The Mint Museum Uptown at Levine Center for the Arts has acquired Sheila Hicks’ monumental bas relief, May I Have This Dance?, through a generous gift by Target Corporation. Originally commissioned by Target for their lobby headquarters in Minneapolis, Minnesota, in 2003, May I Have This Dance? has been recently reimagined, and reconfigured, for exhibitions in Paris and Philadelphia, each metamorphosis informed by the particular architectural setting.
With a redesign of Target Corporation headquarters, a search for a new, permanent home for the work began in earnest in 2010. Target consulted Sheila Hicks regarding where May I Have This Dance? might permanently reside. Some of the largest and most important art museums in the country were considered for this major gift.
With the new progressive initiative of the Mint Museum of Craft + Design, a newly opened facility, new leadership, and a renewed focus on world-class acquisitions, exhibitions, and educational programs, The Mint Museum presented a unique and compelling case. The Mint committed to install the work for an extended period of time in the Robert Haywood Morrison Atrium, the largest public space and principal gathering area of the new museum uptown. In this prime location, Hicks’ powerful sculpture will command tremendous visual impact and set the tone for visitors’ experiences as they enter the museum. Similar to the original architectural setting for May I Have This Dance? at Target, The Mint’s Morrison Atrium provides a distinct opportunity to honor the integrity of the artist’s original intent and design.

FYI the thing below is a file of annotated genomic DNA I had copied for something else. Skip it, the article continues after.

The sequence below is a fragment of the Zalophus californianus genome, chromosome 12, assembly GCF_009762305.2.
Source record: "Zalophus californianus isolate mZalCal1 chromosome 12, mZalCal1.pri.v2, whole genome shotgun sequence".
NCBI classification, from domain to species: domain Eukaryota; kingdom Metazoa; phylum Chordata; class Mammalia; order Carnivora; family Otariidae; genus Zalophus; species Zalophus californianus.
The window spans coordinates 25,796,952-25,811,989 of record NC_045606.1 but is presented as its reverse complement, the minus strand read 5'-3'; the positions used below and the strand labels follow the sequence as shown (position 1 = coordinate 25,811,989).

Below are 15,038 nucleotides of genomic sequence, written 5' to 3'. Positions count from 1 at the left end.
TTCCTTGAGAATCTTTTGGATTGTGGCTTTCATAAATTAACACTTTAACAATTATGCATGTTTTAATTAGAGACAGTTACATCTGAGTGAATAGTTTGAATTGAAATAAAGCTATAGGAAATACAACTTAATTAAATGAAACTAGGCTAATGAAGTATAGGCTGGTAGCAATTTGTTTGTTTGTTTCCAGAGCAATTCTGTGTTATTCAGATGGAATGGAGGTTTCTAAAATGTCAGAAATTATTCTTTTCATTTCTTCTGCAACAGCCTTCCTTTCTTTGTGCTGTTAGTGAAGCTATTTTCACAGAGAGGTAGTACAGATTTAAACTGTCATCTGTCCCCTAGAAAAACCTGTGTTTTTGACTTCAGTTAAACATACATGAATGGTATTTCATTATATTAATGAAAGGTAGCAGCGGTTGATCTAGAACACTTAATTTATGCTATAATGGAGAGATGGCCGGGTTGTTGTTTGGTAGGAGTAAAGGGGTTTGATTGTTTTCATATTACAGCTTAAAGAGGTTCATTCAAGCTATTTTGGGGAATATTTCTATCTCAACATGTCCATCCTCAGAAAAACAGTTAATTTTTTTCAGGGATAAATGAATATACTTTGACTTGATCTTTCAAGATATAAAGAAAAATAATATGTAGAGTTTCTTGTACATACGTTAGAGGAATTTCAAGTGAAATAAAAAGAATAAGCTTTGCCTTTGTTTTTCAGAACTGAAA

The official unveiling of May I Have This Dance? will occur in unison with the preview of Sheila Hicks: 50 Years, an exhibition organized by The Addison Gallery of American Art, the art museum of Phillips Academy. This comprehensive exhibition, running 1 October 2011 through 29 January 2012, at The Mint Museum Uptown, marks the first retrospective devoted to this pioneering figure. Sheila Hicks is an artist who builds with color and thinks with line. From her earliest work of the late 1950s to the present, she has crossed the boundaries of painting, sculpture, design, drawing, and woven form, and has been a critical force in redefining the domains of contemporary art-making. While challenging the relationship of fine arts to commercial arts and studio practice to site-specific commissions, Hicks has, above all, re-imagined the profound, vital connection of artist to artisan.
The Sheila Hicks: Fifty Years exhibition and the long-term installation of May I Have This Dance? will serve as important highlights of The Mint Museum’s 75th anniversary celebration beginning this October.